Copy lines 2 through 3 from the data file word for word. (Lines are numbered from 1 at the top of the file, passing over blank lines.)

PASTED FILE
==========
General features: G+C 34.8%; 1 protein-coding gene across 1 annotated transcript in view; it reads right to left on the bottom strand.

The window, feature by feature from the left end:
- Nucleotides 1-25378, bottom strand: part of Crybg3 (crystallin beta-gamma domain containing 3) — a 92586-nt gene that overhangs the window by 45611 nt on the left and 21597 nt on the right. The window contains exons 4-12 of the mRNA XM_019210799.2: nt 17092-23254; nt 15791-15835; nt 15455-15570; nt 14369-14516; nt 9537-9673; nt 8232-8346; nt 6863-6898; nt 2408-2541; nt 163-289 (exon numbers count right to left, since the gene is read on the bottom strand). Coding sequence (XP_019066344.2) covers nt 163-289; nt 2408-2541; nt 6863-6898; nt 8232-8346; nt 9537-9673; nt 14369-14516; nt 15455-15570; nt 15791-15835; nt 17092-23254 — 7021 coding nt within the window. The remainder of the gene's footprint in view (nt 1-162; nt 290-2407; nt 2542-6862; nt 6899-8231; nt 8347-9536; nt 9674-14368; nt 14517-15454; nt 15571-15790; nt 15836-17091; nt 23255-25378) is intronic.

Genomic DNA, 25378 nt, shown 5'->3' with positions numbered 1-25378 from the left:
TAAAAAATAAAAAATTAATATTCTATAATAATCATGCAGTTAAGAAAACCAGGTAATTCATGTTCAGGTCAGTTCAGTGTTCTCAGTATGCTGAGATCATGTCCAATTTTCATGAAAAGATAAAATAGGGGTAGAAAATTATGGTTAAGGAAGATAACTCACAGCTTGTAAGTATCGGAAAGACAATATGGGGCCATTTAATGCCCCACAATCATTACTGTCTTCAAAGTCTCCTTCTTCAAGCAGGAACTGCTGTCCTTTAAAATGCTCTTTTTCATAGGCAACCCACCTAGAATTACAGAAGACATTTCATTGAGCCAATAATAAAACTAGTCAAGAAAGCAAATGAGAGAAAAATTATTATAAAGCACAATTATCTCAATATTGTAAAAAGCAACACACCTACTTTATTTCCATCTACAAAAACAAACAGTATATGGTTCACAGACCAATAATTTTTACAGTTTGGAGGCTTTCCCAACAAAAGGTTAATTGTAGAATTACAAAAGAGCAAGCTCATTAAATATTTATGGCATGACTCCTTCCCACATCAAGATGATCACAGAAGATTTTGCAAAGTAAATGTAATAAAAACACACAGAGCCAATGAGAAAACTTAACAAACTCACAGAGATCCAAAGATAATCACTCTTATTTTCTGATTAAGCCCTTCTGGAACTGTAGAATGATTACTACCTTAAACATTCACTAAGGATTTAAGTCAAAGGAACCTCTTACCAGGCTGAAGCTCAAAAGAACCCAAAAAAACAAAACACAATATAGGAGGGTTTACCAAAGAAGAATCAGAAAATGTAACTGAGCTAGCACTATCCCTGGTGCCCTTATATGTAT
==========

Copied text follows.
The window, feature by feature from the left end:
- Nucleotides 1-25378, bottom strand: part of Crybg3 (crystallin beta-gamma domain containing 3) — a 92586-nt gene that overhangs the window by 45611 nt on the left and 21597 nt on the right. The window contains exons 4-12 of the mRNA XM_019210799.2: nt 17092-23254; nt 15791-15835; nt 15455-15570; nt 14369-14516; nt 9537-9673; nt 8232-8346; nt 6863-6898; nt 2408-2541; nt 163-289 (exon numbers count right to left, since the gene is read on the bottom strand). Coding sequence (XP_019066344.2) covers nt 163-289; nt 2408-2541; nt 6863-6898; nt 8232-8346; nt 9537-9673; nt 14369-14516; nt 15455-15570; nt 15791-15835; nt 17092-23254 — 7021 coding nt within the window. The remainder of the gene's footprint in view (nt 1-162; nt 290-2407; nt 2542-6862; nt 6899-8231; nt 8347-9536; nt 9674-14368; nt 14517-15454; nt 15571-15790; nt 15836-17091; nt 23255-25378) is intronic.